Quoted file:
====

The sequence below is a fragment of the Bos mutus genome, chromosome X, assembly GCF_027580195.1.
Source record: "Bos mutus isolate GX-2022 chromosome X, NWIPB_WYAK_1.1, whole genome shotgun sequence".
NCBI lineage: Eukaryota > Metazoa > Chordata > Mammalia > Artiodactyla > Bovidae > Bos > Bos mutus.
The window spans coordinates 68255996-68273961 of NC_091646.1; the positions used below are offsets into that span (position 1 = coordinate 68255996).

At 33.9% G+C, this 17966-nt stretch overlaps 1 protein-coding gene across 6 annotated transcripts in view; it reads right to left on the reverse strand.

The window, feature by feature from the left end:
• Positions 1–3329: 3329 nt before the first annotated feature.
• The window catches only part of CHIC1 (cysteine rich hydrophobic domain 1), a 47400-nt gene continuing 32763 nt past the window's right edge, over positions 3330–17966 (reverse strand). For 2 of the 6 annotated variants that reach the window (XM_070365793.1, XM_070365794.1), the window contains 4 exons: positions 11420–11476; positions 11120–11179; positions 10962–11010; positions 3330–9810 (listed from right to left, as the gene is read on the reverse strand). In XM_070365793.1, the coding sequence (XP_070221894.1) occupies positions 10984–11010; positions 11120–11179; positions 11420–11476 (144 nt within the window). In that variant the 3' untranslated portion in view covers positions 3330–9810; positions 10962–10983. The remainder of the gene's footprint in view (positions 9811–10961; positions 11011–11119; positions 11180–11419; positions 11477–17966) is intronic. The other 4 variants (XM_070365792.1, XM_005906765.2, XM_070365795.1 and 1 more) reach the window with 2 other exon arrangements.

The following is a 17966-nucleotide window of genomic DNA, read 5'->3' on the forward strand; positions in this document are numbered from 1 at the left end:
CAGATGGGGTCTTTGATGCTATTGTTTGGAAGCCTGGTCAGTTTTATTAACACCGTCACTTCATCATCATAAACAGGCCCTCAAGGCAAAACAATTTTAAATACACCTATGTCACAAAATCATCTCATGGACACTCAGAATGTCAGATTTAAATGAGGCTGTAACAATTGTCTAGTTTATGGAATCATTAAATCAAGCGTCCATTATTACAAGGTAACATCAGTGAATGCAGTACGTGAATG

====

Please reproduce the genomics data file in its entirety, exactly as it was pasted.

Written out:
The sequence below is a fragment of the Bos mutus genome, chromosome X, assembly GCF_027580195.1.
Source record: "Bos mutus isolate GX-2022 chromosome X, NWIPB_WYAK_1.1, whole genome shotgun sequence".
NCBI lineage: Eukaryota > Metazoa > Chordata > Mammalia > Artiodactyla > Bovidae > Bos > Bos mutus.
The window spans coordinates 68255996-68273961 of NC_091646.1; the positions used below are offsets into that span (position 1 = coordinate 68255996).

At 33.9% G+C, this 17966-nt stretch overlaps 1 protein-coding gene across 6 annotated transcripts in view; it reads right to left on the reverse strand.

The window, feature by feature from the left end:
• Positions 1–3329: 3329 nt before the first annotated feature.
• The window catches only part of CHIC1 (cysteine rich hydrophobic domain 1), a 47400-nt gene continuing 32763 nt past the window's right edge, over positions 3330–17966 (reverse strand). For 2 of the 6 annotated variants that reach the window (XM_070365793.1, XM_070365794.1), the window contains 4 exons: positions 11420–11476; positions 11120–11179; positions 10962–11010; positions 3330–9810 (listed from right to left, as the gene is read on the reverse strand). In XM_070365793.1, the coding sequence (XP_070221894.1) occupies positions 10984–11010; positions 11120–11179; positions 11420–11476 (144 nt within the window). In that variant the 3' untranslated portion in view covers positions 3330–9810; positions 10962–10983. The remainder of the gene's footprint in view (positions 9811–10961; positions 11011–11119; positions 11180–11419; positions 11477–17966) is intronic. The other 4 variants (XM_070365792.1, XM_005906765.2, XM_070365795.1 and 1 more) reach the window with 2 other exon arrangements.

The following is a 17966-nucleotide window of genomic DNA, read 5'->3' on the forward strand; positions in this document are numbered from 1 at the left end:
CAGATGGGGTCTTTGATGCTATTGTTTGGAAGCCTGGTCAGTTTTATTAACACCGTCACTTCATCATCATAAACAGGCCCTCAAGGCAAAACAATTTTAAATACACCTATGTCACAAAATCATCTCATGGACACTCAGAATGTCAGATTTAAATGAGGCTGTAACAATTGTCTAGTTTATGGAATCATTAAATCAAGCGTCCATTATTACAAGGTAACATCAGTGAATGCAGTACGTGAATG